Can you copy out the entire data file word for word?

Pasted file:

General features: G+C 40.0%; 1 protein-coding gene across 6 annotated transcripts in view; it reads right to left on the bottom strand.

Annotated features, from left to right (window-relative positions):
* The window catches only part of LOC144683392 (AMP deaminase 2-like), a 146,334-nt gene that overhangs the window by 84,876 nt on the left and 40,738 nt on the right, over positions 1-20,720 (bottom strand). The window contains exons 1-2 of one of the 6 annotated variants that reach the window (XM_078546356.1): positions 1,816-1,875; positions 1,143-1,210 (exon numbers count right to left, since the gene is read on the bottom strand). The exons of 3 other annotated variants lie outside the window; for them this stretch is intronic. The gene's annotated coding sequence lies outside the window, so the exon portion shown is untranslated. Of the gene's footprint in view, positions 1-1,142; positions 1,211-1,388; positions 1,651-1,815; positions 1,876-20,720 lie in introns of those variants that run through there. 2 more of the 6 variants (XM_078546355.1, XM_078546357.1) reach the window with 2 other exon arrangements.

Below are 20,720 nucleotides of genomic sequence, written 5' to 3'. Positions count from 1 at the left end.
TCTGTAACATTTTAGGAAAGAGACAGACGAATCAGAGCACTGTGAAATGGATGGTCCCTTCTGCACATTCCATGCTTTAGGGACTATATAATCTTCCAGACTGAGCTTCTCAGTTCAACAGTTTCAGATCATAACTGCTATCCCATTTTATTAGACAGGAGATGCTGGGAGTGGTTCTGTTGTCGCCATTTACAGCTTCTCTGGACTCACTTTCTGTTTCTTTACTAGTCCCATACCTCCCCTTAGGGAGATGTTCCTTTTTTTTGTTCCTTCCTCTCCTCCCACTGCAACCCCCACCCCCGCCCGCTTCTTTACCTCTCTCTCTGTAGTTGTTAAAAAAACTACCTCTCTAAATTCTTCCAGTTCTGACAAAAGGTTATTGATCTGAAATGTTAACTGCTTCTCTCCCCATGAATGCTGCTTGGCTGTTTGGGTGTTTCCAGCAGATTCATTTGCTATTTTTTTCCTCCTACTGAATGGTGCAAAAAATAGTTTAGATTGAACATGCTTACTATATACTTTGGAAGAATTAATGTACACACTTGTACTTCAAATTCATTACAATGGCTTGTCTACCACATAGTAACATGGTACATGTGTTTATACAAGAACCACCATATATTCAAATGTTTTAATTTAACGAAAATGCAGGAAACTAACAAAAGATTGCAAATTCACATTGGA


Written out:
General features: G+C 40.0%; 1 protein-coding gene across 6 annotated transcripts in view; it reads right to left on the bottom strand.

Annotated features, from left to right (window-relative positions):
* The window catches only part of LOC144683392 (AMP deaminase 2-like), a 146,334-nt gene that overhangs the window by 84,876 nt on the left and 40,738 nt on the right, over positions 1-20,720 (bottom strand). The window contains exons 1-2 of one of the 6 annotated variants that reach the window (XM_078546356.1): positions 1,816-1,875; positions 1,143-1,210 (exon numbers count right to left, since the gene is read on the bottom strand). The exons of 3 other annotated variants lie outside the window; for them this stretch is intronic. The gene's annotated coding sequence lies outside the window, so the exon portion shown is untranslated. Of the gene's footprint in view, positions 1-1,142; positions 1,211-1,388; positions 1,651-1,815; positions 1,876-20,720 lie in introns of those variants that run through there. 2 more of the 6 variants (XM_078546355.1, XM_078546357.1) reach the window with 2 other exon arrangements.

Below are 20,720 nucleotides of genomic sequence, written 5' to 3'. Positions count from 1 at the left end.
TCTGTAACATTTTAGGAAAGAGACAGACGAATCAGAGCACTGTGAAATGGATGGTCCCTTCTGCACATTCCATGCTTTAGGGACTATATAATCTTCCAGACTGAGCTTCTCAGTTCAACAGTTTCAGATCATAACTGCTATCCCATTTTATTAGACAGGAGATGCTGGGAGTGGTTCTGTTGTCGCCATTTACAGCTTCTCTGGACTCACTTTCTGTTTCTTTACTAGTCCCATACCTCCCCTTAGGGAGATGTTCCTTTTTTTTGTTCCTTCCTCTCCTCCCACTGCAACCCCCACCCCCGCCCGCTTCTTTACCTCTCTCTCTGTAGTTGTTAAAAAAACTACCTCTCTAAATTCTTCCAGTTCTGACAAAAGGTTATTGATCTGAAATGTTAACTGCTTCTCTCCCCATGAATGCTGCTTGGCTGTTTGGGTGTTTCCAGCAGATTCATTTGCTATTTTTTTCCTCCTACTGAATGGTGCAAAAAATAGTTTAGATTGAACATGCTTACTATATACTTTGGAAGAATTAATGTACACACTTGTACTTCAAATTCATTACAATGGCTTGTCTACCACATAGTAACATGGTACATGTGTTTATACAAGAACCACCATATATTCAAATGTTTTAATTTAACGAAAATGCAGGAAACTAACAAAAGATTGCAAATTCACATTGGA